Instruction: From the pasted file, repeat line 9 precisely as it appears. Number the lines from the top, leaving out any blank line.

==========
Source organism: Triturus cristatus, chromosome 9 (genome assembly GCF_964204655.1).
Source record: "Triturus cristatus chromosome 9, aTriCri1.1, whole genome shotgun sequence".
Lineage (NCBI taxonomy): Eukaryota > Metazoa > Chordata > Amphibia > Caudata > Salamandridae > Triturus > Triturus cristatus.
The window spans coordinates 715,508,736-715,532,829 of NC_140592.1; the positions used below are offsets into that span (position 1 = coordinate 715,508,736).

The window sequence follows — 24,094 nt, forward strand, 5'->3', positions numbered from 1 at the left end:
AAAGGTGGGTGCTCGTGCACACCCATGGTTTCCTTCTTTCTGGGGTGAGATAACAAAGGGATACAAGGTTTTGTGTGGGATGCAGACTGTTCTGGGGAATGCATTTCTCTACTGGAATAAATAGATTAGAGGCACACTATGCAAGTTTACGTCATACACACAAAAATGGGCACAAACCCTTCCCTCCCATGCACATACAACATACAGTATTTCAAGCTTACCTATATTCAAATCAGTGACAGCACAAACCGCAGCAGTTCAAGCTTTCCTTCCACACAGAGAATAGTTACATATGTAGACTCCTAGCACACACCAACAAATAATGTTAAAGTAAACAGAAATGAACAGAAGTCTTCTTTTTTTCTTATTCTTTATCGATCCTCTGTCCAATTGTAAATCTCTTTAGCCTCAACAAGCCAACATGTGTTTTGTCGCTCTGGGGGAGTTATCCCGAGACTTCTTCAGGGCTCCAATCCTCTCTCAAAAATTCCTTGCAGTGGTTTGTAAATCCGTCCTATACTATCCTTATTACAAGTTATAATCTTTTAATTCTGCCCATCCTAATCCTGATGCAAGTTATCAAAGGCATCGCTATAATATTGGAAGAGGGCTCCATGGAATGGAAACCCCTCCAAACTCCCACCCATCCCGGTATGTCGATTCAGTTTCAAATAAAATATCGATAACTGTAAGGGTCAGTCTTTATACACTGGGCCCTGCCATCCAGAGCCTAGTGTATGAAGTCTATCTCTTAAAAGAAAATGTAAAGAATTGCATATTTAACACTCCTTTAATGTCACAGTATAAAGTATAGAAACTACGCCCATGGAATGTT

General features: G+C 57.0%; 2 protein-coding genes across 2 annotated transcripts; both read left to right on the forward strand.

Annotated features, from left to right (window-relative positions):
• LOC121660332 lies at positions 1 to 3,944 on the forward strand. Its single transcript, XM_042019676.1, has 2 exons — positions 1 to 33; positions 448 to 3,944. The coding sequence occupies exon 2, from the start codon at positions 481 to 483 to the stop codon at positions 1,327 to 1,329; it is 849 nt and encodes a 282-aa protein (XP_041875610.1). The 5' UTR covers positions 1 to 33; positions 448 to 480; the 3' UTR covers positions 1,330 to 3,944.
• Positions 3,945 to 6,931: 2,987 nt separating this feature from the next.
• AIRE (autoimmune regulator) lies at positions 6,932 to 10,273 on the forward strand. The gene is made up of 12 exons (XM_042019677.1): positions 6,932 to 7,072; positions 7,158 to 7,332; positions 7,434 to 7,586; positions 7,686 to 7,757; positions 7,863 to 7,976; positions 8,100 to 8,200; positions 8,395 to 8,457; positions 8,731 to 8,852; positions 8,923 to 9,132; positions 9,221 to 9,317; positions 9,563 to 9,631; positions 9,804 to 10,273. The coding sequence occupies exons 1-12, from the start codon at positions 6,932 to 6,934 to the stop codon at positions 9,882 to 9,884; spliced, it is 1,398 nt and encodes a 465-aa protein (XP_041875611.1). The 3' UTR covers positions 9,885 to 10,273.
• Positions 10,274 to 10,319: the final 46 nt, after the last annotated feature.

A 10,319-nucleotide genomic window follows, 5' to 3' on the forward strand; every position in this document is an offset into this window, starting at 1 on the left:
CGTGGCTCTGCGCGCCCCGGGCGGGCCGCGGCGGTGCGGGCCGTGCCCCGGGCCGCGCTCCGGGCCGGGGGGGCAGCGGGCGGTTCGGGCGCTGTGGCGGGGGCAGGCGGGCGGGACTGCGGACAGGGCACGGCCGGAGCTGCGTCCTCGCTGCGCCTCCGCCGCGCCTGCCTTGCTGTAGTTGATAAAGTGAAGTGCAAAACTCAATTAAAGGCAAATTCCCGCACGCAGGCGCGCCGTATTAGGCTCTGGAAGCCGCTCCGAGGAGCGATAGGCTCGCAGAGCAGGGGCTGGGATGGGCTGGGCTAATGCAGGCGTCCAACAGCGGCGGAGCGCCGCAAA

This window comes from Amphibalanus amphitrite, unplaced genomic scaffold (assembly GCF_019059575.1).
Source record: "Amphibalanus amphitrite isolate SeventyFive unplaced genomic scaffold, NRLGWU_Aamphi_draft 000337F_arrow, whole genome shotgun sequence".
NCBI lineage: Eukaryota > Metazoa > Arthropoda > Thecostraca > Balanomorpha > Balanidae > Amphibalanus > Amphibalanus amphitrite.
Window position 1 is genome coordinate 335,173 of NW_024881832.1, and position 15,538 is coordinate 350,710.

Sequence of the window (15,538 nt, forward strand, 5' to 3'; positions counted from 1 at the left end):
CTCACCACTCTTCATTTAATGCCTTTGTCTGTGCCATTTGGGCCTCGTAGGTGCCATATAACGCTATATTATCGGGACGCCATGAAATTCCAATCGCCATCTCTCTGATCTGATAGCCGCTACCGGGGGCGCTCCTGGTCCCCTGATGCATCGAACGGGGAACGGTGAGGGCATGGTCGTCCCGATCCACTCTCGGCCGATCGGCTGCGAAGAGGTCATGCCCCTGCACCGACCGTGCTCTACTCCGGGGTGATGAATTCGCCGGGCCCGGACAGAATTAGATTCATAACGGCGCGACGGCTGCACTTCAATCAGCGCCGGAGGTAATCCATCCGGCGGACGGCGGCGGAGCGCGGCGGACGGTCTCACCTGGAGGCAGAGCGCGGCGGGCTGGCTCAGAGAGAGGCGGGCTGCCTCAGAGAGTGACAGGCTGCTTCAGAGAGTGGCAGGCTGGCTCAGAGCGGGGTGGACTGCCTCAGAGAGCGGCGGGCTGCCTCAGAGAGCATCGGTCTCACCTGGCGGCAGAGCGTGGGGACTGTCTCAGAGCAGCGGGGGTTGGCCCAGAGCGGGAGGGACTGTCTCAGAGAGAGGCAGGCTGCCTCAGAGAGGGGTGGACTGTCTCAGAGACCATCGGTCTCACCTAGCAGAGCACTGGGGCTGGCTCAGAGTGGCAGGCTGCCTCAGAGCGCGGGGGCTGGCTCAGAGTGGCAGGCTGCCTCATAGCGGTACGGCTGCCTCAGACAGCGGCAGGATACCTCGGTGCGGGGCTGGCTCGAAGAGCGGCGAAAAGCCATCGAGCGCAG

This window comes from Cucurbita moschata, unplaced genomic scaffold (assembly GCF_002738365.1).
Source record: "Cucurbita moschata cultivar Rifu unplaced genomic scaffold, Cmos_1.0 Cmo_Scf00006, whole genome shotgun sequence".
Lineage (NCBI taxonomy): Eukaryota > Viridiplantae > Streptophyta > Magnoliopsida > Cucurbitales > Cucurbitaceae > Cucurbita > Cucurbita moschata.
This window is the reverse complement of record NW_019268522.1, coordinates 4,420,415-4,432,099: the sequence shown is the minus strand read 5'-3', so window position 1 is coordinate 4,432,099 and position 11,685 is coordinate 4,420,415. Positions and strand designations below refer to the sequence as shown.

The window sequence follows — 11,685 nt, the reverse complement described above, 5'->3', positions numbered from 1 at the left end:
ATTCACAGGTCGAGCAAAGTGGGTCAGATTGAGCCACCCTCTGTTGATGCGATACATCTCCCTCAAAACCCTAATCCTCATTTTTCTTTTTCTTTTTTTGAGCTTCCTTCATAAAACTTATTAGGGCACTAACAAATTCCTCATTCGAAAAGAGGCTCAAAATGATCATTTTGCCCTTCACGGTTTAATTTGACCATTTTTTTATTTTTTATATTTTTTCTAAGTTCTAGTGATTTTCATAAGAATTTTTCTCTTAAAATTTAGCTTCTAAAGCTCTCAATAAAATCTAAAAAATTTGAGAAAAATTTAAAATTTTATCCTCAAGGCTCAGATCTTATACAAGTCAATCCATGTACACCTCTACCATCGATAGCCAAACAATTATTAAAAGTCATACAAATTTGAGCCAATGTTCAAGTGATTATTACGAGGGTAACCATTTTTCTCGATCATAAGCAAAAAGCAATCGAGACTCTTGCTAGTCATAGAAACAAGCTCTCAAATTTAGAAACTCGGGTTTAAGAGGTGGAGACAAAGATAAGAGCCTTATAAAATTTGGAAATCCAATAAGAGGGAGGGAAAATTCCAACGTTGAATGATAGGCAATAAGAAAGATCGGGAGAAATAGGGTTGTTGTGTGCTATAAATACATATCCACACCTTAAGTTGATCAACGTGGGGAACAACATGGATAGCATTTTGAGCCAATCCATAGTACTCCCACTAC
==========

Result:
• LOC121660332 lies at positions 1 to 3,944 on the forward strand. Its single transcript, XM_042019676.1, has 2 exons — positions 1 to 33; positions 448 to 3,944. The coding sequence occupies exon 2, from the start codon at positions 481 to 483 to the stop codon at positions 1,327 to 1,329; it is 849 nt and encodes a 282-aa protein (XP_041875610.1). The 5' UTR covers positions 1 to 33; positions 448 to 480; the 3' UTR covers positions 1,330 to 3,944.